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Horses with equine recurrent uveitis have an activated CD4+ T-cell phenotype that can be modulated by mesenchymal stem cells in vitro.

  • Author(s): Saldinger, Laurel K
  • Nelson, Seldy G
  • Bellone, Rebecca R
  • Lassaline, Mary
  • Mack, Maura
  • Walker, Naomi J
  • Borjesson, Dori L
  • et al.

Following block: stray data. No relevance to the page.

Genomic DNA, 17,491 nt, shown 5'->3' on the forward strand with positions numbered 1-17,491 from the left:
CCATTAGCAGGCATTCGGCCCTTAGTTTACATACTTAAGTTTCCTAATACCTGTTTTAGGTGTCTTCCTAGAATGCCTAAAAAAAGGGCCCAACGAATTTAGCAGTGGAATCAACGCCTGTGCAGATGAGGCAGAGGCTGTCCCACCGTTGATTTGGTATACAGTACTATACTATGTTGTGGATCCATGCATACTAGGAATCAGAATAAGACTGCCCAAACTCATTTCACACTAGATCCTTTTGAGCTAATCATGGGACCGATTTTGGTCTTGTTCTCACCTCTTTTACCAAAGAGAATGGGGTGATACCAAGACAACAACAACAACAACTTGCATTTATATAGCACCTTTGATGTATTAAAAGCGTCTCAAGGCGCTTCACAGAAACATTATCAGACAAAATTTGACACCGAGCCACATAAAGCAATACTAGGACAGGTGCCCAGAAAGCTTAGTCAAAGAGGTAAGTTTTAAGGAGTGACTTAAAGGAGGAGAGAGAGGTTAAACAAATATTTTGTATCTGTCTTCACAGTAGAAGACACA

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Equine recurrent uveitis (ERU) is an immune-mediated disease causing repeated or persistent inflammatory episodes which can lead to blindness. Currently, there is no cure for horses with this disease. Mesenchymal stem cells (MSCs) are effective at reducing immune cell activation in vitro in many species, making them a potential therapeutic option for ERU. The objectives of this study were to define the lymphocyte phenotype of horses with ERU and to determine how MSCs alter T-cell phenotype in vitro. Whole blood was taken from 7 horses with ERU and 10 healthy horses and peripheral blood mononuclear cells were isolated. The markers CD21, CD3, CD4, and CD8 were used to identify lymphocyte subsets while CD25, CD62L, Foxp3, IFNγ, and IL10 were used to identify T-cell phenotype. Adipose-derived MSCs were expanded, irradiated (to control proliferation), and incubated with CD4+ T-cells from healthy horses, after which lymphocytes were collected and analyzed via flow cytometry. The percentages of T-cells and B-cells in horses with ERU were similar to normal horses. However, CD4+ T-cells from horses with ERU expressed higher amounts of IFNγ indicating a pro-inflammatory Th1 phenotype. When co-incubated with MSCs, activated CD4+ T-cells reduced expression of CD25, CD62L, Foxp3, and IFNγ. MSCs had a lesser ability to decrease activation when cell-cell contact or prostaglandin signaling was blocked. MSCs continue to show promise as a treatment for ERU as they decreased the CD4+ T-cell activation phenotype through a combination of cell-cell contact and prostaglandin signaling.

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